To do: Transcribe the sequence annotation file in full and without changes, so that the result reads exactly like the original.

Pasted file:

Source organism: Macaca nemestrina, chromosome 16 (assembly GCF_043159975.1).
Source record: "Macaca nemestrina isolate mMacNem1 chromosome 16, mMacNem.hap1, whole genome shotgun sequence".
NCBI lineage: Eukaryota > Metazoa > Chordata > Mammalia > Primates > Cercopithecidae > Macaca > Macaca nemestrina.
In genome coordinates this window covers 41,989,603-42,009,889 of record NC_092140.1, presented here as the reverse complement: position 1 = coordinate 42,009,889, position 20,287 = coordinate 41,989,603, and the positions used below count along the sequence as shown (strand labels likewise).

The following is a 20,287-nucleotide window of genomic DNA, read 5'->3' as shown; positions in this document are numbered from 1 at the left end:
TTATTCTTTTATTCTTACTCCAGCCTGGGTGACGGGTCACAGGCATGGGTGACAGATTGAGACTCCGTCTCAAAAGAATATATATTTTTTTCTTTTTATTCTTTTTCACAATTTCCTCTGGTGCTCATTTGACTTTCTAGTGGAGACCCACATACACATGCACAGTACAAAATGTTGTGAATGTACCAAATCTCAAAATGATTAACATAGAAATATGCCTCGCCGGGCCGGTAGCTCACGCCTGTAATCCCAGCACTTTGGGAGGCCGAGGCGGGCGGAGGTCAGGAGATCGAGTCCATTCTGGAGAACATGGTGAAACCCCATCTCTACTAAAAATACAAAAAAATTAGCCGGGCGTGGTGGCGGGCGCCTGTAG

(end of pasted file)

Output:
Source organism: Macaca nemestrina, chromosome 16 (assembly GCF_043159975.1).
Source record: "Macaca nemestrina isolate mMacNem1 chromosome 16, mMacNem.hap1, whole genome shotgun sequence".
NCBI lineage: Eukaryota > Metazoa > Chordata > Mammalia > Primates > Cercopithecidae > Macaca > Macaca nemestrina.
In genome coordinates this window covers 41,989,603-42,009,889 of record NC_092140.1, presented here as the reverse complement: position 1 = coordinate 42,009,889, position 20,287 = coordinate 41,989,603, and the positions used below count along the sequence as shown (strand labels likewise).

The following is a 20,287-nucleotide window of genomic DNA, read 5'->3' as shown; positions in this document are numbered from 1 at the left end:
TTATTCTTTTATTCTTACTCCAGCCTGGGTGACGGGTCACAGGCATGGGTGACAGATTGAGACTCCGTCTCAAAAGAATATATATTTTTTTCTTTTTATTCTTTTTCACAATTTCCTCTGGTGCTCATTTGACTTTCTAGTGGAGACCCACATACACATGCACAGTACAAAATGTTGTGAATGTACCAAATCTCAAAATGATTAACATAGAAATATGCCTCGCCGGGCCGGTAGCTCACGCCTGTAATCCCAGCACTTTGGGAGGCCGAGGCGGGCGGAGGTCAGGAGATCGAGTCCATTCTGGAGAACATGGTGAAACCCCATCTCTACTAAAAATACAAAAAAATTAGCCGGGCGTGGTGGCGGGCGCCTGTAG